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Escape into a world of color: Adult coloring books are growing source of relaxation

The biggest trend in publishing in 2015 involved black and white pictures.

Adult coloring books, fueled by the runaway success of Johanna Basford’s 2013 release “The Secret Garden” and the 2014 follow up “The Enchanted Forest,” have exploded onto the market. They’re sold in gift stores, book shops and grocery checkout lanes. There are coloring books themed around “Star Wars” and the Harry Potter universe, floral scenes and lovely Indian mandalas, and even more adult fare. There are dozens of books that incorporate curse words into intricate designs, and dozens of others that depict more amorous subject matter.

The comic book titans DC Comics and Marvel have gotten into the act as well, releasing comic books sans colors, including the seminal Batman graphic novel “Hush” and “The Avengers: Civil War.”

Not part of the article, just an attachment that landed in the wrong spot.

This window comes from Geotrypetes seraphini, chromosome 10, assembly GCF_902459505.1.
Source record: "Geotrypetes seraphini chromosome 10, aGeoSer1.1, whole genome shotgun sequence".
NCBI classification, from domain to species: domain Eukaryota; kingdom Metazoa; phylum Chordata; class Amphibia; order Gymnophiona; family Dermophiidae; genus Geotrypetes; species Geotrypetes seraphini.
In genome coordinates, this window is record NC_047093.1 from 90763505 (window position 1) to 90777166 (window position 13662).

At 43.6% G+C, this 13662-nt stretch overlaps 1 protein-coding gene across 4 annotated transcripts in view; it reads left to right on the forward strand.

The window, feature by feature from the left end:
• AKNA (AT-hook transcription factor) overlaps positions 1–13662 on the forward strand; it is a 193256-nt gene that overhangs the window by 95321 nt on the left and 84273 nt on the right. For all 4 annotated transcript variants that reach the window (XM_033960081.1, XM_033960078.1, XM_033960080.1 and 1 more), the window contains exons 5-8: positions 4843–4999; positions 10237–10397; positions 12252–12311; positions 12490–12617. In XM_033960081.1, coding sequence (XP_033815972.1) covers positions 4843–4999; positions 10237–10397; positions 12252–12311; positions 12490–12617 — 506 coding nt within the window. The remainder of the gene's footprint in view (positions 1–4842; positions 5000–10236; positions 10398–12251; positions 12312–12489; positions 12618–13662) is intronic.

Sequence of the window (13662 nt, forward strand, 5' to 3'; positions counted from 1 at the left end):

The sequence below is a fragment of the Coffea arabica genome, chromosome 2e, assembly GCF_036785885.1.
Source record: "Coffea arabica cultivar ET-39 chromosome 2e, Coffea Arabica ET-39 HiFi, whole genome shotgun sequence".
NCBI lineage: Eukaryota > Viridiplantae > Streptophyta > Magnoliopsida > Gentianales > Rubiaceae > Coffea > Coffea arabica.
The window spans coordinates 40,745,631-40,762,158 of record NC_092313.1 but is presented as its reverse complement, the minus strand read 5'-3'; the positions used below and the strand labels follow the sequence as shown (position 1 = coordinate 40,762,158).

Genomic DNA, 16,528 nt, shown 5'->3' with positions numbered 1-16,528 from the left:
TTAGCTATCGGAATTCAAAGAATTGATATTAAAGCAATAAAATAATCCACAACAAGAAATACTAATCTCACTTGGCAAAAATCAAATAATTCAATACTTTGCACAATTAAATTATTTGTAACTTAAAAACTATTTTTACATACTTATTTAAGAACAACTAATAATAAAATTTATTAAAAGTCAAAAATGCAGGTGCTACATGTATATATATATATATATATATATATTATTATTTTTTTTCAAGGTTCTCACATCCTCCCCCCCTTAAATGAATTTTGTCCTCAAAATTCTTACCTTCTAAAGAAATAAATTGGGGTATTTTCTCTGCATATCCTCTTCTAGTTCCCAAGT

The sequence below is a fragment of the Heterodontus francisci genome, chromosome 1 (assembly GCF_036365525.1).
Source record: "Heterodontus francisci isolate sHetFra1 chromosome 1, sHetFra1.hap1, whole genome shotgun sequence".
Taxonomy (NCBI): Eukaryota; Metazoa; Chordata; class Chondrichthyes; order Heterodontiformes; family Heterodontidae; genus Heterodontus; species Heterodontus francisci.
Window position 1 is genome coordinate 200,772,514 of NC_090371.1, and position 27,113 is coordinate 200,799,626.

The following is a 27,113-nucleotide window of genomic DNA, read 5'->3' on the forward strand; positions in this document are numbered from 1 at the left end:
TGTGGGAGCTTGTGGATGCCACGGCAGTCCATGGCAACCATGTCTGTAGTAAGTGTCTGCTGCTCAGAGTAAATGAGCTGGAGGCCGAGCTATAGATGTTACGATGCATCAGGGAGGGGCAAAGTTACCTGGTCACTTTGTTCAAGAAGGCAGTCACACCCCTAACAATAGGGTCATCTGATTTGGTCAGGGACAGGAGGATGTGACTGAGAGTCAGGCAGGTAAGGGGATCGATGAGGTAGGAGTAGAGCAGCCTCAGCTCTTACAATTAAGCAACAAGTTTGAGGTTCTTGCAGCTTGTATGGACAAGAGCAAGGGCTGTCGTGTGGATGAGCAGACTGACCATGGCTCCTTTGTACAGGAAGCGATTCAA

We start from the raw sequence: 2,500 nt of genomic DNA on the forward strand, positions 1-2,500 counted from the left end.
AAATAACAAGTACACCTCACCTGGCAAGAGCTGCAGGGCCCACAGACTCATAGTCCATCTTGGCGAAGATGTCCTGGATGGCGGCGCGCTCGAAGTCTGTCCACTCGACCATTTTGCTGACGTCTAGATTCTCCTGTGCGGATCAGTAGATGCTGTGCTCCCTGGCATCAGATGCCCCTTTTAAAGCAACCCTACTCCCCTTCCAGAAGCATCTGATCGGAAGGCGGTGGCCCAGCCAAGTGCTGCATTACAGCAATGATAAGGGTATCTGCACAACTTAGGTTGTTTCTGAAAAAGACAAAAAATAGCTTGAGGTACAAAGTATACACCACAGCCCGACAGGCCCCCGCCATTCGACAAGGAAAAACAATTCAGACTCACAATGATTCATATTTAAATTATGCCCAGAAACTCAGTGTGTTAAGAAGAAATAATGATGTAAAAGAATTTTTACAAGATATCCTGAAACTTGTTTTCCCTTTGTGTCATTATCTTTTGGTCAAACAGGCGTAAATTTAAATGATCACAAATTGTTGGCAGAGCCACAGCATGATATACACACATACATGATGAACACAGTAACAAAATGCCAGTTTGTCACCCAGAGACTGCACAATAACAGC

All this in the quest to chill.

Adult coloring is billed as stress-relief for busy adults, and as an exercise in mindfulness, which is the practice of focusing on the moment. And while there is little (if any) academic research on the effectiveness of coloring specifically to help people de-stress, mindfulness is well established as a legitimate therapeutic treatment. Local therapists find that the books can work for some clients.

Fernando Ortiz, a psychologist and director of counseling services at Gonzaga University, said the campus counseling center has stocked coloring books in its lobby since last fall. The idea, his said, is to give distressed students something calming to focus on while they are waiting to see a counselor.